1. A fully ripe breadfruit can be stored at room temperature for 3 days. After 3 days, breadfruit pulp becomes very soft. Therefore, it is best to consume breadfruit within 3 days if you want to eat it fresh.
  2. You can also store a mature breadfruit in the refrigerator. The outer skin will turn brown in color but the inner flesh will remain firm.
  3. If you want to store the fruit for more days, you can keep the fruit submerged in cool water.
  4. Cooked breadfruit can be frozen and stored for a longer period. Cool the cooked breadfruit slices. Place these slices in a plastic bag or Ziploc bag and store it in the freezer.
  5. When raw frozen breadfruit is thawed, it may give an unpleasant sappy taste.
  6. If you want to steam breadfruit, first remove its outer covering. Cut it into lengthwise slices and steam it until the flesh is tender.
  7. Breadfruit can be deep-fried or pan-fried just like potatoes. Blanch the fruit before peeling, as blanching helps to loosen the outer skin.
  8. Baking gives breadfruit a roasted-nutty flavour. You can cut the fruit into two halves, brush some oil and bake it until the flesh is tender. Alternatively, you can wrap the entire fruit with aluminium foil and bake it.
  9. Breadfruit is a perfect ingredient for desserts, energy-bars, pastries, biscuits and cookies.
  10. You can replace potatoes in stews, soups, curries, soups and patties with breadfruit.

About Breadfruit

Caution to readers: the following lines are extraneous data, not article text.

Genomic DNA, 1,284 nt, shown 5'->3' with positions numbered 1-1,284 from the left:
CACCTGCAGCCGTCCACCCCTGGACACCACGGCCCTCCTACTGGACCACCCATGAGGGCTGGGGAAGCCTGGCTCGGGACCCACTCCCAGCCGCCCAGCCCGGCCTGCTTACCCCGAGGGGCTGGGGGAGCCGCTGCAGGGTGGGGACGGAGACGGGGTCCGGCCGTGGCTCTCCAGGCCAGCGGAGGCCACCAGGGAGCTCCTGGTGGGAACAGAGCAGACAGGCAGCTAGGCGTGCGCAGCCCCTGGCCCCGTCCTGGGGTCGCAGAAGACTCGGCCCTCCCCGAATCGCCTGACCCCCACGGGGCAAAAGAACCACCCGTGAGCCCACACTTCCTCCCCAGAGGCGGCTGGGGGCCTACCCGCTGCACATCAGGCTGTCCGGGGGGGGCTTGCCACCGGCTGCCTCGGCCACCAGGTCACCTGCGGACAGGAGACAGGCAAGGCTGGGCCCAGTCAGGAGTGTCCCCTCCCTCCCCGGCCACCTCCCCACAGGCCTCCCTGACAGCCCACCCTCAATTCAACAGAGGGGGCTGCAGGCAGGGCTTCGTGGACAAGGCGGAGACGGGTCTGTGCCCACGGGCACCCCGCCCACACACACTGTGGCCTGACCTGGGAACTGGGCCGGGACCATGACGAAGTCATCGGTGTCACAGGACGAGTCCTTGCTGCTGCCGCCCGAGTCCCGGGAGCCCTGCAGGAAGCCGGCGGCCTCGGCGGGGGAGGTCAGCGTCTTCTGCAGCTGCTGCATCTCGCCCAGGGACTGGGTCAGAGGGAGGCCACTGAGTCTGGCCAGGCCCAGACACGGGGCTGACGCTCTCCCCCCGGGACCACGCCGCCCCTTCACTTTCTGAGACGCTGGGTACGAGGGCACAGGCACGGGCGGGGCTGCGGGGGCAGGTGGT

Breadfruit is a tropical fruit that belongs to the family ‘Moraceae’. Scientific name of breadfruit is ARTOCARPUS ALTILIS. Breadfruit tree produces fruits typically from March to September. Breadfruit is a very versatile fruit and it can be consumed in steamed, baked, fried and roasted form. As it is a rich source of carbohydrates, it is often substituted for wheat flour in many different preparations such as snacks, bread and pastries.

It is cultivated in tropical and subtropical regions with hot and humid climate. It requires rainfall as rain plays a very important role in the flowering and rate of growth of breadfruit. It grows best in lowland regions as compared to highland regions. The quality of breadfruit reduces when it is cultivated in cooler regions. It grows best at temperatures 21 to 32 degrees Celsius and the pH of the soil should be neutral to alkaline.

Breadfruit tree is a large and evergreen tree that reaches 15 to 20 meters tall. Breadfruit leaves are thick and dark green in color. The tree also bears many tiny flowers. There are two varieties of breadfruit – one is with seeds, which is commonly cultivated in southwestern Pacific. The other one is without seeds, which is cultivated in Micronesia and Eastern islands of Polynesia.

Breadfruit is usually round or oblong in shape and they have a diameter ranging from 9 to 30 centimetres. It weighs about 0.25 to 6 kilograms. Ripe breadfruit has a yellowish or yellowish-brown outer covering and the inner fruit is sweet and soft. Unripe breadfruit is green in color and as it ripens its color changes to yellow. The inner pulp of the fruit is creamy, sweet and soft and it has a very pleasant fragrance.

Breadfruit was first cultivated 3000 years ago in the western Pacific. It was then spread throughout the Pacific regions by migrating Polynesians and Pacific islanders. In 1700s, breadfruit was considered as a food for poor people. Later on it was widely distributed in South and Central America, Africa especially in Ghana, Liberia and Senegal. In India, it is mainly found in the coastal regions such as Karnataka and Kerala. Breadfruit is also widely found in Southeast Asia, Maldives, Malaysia, Madagascar, Sri Lanka, Indonesia, South Florida and northern Australia.